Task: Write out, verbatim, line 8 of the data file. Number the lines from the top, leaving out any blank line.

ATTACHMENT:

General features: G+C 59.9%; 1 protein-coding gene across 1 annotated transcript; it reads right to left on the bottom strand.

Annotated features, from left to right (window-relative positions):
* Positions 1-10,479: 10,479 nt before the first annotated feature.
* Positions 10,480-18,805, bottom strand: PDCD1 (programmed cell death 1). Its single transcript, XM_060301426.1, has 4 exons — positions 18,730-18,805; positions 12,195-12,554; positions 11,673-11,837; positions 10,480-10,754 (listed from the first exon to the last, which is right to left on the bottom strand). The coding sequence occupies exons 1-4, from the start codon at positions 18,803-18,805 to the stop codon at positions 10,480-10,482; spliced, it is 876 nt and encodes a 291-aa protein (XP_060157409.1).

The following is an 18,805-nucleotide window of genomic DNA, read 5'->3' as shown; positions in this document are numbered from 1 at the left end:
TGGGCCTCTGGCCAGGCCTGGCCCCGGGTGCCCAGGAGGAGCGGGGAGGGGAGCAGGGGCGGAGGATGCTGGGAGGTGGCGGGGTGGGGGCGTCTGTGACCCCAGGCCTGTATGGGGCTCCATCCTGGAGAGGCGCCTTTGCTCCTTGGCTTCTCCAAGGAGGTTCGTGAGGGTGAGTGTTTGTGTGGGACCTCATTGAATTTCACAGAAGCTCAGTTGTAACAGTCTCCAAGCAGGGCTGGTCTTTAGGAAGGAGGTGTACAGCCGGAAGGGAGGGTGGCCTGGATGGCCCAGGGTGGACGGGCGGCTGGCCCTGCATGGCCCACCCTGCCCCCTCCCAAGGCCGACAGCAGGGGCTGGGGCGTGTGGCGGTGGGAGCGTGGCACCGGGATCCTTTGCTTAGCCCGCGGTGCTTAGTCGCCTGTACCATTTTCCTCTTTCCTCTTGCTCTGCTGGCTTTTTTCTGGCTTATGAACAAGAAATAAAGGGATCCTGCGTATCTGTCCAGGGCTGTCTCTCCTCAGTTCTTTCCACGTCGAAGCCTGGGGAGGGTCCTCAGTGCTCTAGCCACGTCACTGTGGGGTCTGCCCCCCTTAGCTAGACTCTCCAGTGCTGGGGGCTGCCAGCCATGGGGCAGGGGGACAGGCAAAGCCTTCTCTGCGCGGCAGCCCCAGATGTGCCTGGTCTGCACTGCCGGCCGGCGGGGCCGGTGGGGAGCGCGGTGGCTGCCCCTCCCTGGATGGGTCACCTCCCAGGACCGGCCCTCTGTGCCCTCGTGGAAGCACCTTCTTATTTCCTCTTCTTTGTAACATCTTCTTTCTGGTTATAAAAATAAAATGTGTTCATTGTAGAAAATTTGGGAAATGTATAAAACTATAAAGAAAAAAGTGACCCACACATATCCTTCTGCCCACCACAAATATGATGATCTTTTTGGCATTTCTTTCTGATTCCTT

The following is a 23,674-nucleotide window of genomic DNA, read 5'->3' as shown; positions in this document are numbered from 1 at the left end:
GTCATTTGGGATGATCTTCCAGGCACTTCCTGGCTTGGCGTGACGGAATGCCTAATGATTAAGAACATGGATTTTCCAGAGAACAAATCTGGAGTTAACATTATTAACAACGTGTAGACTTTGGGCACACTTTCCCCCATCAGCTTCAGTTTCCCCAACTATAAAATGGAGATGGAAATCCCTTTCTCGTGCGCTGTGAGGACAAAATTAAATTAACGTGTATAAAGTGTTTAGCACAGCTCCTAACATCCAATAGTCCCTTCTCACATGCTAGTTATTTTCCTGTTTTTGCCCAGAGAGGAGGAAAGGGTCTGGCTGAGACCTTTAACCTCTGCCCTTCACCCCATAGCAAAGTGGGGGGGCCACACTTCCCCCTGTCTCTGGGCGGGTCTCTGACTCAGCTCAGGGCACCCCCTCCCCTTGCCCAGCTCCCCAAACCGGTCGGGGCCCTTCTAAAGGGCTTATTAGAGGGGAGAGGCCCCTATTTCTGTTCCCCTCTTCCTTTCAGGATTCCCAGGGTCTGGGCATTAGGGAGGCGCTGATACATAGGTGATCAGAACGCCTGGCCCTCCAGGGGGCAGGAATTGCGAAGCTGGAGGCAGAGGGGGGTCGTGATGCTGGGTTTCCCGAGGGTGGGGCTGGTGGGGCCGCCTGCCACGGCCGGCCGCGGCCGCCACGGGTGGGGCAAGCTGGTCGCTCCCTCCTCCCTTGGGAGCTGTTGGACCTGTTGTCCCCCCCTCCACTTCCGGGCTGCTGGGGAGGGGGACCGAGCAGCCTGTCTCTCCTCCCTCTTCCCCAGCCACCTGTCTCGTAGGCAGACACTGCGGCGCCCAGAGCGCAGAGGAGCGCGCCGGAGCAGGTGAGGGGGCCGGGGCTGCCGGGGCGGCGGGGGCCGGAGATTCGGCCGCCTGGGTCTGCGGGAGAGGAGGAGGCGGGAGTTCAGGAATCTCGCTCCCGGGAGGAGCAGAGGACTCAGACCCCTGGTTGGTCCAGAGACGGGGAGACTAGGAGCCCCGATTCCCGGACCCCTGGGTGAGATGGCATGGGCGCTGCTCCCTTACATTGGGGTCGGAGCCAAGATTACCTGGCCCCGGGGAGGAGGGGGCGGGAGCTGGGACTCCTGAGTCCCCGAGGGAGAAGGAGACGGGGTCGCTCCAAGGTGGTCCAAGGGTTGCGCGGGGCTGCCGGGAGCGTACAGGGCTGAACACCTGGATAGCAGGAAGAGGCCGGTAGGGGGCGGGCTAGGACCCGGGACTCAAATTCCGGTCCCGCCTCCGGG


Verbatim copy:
GTCATTTGGGATGATCTTCCAGGCACTTCCTGGCTTGGCGTGACGGAATGCCTAATGATTAAGAACATGGATTTTCCAGAGAACAAATCTGGAGTTAACATTATTAACAACGTGTAGACTTTGGGCACACTTTCCCCCATCAGCTTCAGTTTCCCCAACTATAAAATGGAGATGGAAATCCCTTTCTCGTGCGCTGTGAGGACAAAATTAAATTAACGTGTATAAAGTGTTTAGCACAGCTCCTAACATCCAATAGTCCCTTCTCACATGCTAGTTATTTTCCTGTTTTTGCCCAGAGAGGAGGAAAGGGTCTGGCTGAGACCTTTAACCTCTGCCCTTCACCCCATAGCAAAGTGGGGGGGCCACACTTCCCCCTGTCTCTGGGCGGGTCTCTGACTCAGCTCAGGGCACCCCCTCCCCTTGCCCAGCTCCCCAAACCGGTCGGGGCCCTTCTAAAGGGCTTATTAGAGGGGAGAGGCCCCTATTTCTGTTCCCCTCTTCCTTTCAGGATTCCCAGGGTCTGGGCATTAGGGAGGCGCTGATACATAGGTGATCAGAACGCCTGGCCCTCCAGGGGGCAGGAATTGCGAAGCTGGAGGCAGAGGGGGGTCGTGATGCTGGGTTTCCCGAGGGTGGGGCTGGTGGGGCCGCCTGCCACGGCCGGCCGCGGCCGCCACGGGTGGGGCAAGCTGGTCGCTCCCTCCTCCCTTGGGAGCTGTTGGACCTGTTGTCCCCCCCTCCACTTCCGGGCTGCTGGGGAGGGGGACCGAGCAGCCTGTCTCTCCTCCCTCTTCCCCAGCCACCTGTCTCGTAGGCAGACACTGCGGCGCCCAGAGCGCAGAGGAGCGCGCCGGAGCAGGTGAGGGGGCCGGGGCTGCCGGGGCGGCGGGGGCCGGAGATTCGGCCGCCTGGGTCTGCGGGAGAGGAGGAGGCGGGAGTTCAGGAATCTCGCTCCCGGGAGGAGCAGAGGACTCAGACCCCTGGTTGGTCCAGAGACGGGGAGACTAGGAGCCCCGATTCCCGGACCCCTGGGTGAGATGGCATGGGCGCTGCTCCCTTACATTGGGGTCGGAGCCAAGATTACCTGGCCCCGGGGAGGAGGGGGCGGGAGCTGGGACTCCTGAGTCCCCGAGGGAGAAGGAGACGGGGTCGCTCCAAGGTGGTCCAAGGGTTGCGCGGGGCTGCCGGGAGCGTACAGGGCTGAACACCTGGATAGCAGGAAGAGGCCGGTAGGGGGCGGGCTAGGACCCGGGACTCAAATTCCGGTCCCGCCTCCGGG